Data backed up to a reputable online platform should be protected with 256-bit AES or similar encryption and a historical record of file versions if you need to recover from a malicious computer hack or accidental file deletion. Most restores are a single file or folder here and there and generally can be restored within minutes, even from an online service.
There is a misconception that using a service like DropBox or OneDrive is the same thing as a backup. The thinking is that because you can turn on versioning, that you get a copy of every version of the file you saved, so you get history, much like a typical backup would give you. For a single user, this may work because there is a single source for the data, and restoring would be back to a single or secondary computer like a laptop. This completely falls apart in typical business settings where data is shared by many users, usually from multiple sources. Services like DropBox don’t centralize your data. They maintain “shares” per user, so doing a mass restore requires a business-grade account and you would have to access any one of the user’s shared data. Again, most business environments use centralized file-sharing models and this “sync” option doesn’t scale or work well, even if you remember to turn on file versioning. The best solution is to backup locally and then back up your copies to an external, off-site source. We should also mention that “sync” solutions don’t work for database or email servers or a multitude of other applications based on databases that are always “live” and can’t be synced to effectively backup, it simply doesn’t work.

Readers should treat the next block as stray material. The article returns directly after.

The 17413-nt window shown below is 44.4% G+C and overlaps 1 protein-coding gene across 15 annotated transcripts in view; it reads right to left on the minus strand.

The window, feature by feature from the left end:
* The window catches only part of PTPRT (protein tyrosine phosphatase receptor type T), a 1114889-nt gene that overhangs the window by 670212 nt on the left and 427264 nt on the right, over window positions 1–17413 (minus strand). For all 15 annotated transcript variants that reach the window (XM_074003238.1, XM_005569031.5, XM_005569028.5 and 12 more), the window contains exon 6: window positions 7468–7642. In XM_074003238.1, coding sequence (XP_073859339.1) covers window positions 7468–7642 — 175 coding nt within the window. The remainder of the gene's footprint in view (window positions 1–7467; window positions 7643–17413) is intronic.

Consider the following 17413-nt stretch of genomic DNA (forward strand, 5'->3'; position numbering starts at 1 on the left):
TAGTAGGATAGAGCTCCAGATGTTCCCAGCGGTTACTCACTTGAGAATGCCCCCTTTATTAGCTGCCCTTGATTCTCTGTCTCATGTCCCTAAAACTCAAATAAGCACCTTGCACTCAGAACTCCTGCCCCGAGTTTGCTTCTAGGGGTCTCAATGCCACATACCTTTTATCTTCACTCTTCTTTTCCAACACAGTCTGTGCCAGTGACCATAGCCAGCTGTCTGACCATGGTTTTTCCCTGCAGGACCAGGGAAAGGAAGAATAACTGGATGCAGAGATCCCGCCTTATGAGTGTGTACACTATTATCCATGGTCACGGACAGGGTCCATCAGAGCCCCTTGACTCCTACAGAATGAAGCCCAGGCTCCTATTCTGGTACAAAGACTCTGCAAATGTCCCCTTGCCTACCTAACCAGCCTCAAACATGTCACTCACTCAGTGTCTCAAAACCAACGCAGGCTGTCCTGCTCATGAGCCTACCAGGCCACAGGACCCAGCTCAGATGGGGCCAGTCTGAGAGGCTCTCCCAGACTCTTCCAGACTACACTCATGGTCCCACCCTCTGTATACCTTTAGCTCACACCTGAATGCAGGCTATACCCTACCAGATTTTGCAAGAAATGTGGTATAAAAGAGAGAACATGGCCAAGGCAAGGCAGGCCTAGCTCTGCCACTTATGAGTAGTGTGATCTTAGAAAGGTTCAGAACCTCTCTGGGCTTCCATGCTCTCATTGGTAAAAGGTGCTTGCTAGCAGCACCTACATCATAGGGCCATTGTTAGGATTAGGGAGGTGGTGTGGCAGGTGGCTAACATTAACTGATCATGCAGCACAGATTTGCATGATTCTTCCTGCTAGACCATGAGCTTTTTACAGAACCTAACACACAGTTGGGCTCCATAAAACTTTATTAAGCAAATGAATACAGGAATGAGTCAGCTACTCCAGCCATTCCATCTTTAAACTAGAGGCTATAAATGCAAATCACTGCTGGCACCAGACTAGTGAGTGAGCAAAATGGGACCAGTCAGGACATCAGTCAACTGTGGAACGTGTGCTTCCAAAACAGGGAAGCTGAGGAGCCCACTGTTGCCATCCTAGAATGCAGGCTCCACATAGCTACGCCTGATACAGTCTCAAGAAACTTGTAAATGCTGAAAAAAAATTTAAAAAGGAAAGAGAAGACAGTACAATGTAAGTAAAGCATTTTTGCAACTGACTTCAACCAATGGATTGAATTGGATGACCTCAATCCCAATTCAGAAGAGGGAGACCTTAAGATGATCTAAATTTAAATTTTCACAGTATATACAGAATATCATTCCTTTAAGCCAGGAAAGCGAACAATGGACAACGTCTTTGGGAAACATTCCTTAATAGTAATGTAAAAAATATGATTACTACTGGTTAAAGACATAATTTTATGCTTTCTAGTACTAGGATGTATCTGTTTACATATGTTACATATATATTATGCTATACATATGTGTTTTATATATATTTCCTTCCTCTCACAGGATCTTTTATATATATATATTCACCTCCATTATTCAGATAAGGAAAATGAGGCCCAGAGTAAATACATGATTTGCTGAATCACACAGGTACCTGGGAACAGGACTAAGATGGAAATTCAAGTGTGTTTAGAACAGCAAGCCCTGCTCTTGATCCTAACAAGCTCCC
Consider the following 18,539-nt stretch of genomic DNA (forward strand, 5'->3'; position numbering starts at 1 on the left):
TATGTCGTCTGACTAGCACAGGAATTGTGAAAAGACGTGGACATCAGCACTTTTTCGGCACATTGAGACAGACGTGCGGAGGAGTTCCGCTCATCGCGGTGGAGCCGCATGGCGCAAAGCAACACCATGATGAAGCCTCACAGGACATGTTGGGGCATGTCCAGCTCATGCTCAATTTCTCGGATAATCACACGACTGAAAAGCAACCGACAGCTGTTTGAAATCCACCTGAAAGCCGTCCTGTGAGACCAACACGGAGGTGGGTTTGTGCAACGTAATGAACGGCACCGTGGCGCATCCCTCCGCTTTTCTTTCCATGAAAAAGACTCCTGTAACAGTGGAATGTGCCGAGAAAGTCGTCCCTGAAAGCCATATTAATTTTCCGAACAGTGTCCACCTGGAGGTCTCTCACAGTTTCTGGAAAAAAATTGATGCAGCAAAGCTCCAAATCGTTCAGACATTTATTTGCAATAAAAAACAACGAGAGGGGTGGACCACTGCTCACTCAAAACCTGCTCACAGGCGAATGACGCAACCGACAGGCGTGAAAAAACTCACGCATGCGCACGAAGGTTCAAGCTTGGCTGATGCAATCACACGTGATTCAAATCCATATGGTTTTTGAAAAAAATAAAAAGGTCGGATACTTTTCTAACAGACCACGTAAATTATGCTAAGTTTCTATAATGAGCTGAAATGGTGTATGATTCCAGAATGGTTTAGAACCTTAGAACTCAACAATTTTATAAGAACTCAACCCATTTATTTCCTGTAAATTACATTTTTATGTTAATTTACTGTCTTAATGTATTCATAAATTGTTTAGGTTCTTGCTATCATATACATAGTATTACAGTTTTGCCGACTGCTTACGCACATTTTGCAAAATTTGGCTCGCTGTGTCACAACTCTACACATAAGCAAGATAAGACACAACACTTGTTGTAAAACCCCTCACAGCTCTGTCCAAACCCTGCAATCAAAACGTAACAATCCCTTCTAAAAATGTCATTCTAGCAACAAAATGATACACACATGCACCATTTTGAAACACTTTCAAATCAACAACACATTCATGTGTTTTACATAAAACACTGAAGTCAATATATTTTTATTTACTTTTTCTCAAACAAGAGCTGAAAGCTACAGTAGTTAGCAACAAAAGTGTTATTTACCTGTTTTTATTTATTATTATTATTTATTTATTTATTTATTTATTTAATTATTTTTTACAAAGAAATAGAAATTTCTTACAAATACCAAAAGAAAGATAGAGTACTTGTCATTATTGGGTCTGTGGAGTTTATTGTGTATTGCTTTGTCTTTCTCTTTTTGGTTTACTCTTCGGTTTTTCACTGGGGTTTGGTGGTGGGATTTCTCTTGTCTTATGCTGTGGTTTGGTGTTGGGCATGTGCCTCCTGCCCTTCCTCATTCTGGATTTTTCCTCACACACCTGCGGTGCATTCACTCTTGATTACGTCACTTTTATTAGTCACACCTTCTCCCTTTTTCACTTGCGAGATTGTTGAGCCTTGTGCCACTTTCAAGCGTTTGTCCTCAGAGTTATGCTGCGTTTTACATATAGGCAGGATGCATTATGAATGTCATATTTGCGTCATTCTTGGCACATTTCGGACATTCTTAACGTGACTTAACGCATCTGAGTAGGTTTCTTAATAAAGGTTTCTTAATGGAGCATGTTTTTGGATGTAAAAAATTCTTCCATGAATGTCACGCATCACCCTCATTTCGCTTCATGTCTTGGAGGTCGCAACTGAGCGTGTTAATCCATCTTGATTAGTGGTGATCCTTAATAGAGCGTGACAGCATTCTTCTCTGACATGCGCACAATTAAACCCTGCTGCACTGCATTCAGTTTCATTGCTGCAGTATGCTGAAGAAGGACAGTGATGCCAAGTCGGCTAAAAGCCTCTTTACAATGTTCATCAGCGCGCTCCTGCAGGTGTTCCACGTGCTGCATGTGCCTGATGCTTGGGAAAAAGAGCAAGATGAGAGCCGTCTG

We always say that “good backups are the single most important thing you can do in IT” and we believe that with every ounce of our being. This is why the 3-2-1 backup strategy is what we constantly recommend and implement for our clients. More often than not, backup solutions for most small businesses are very affordable, easy to set up, and are worth every expense because ultimately you are protecting data that is so much more valuable than the cost of any backup will ever be.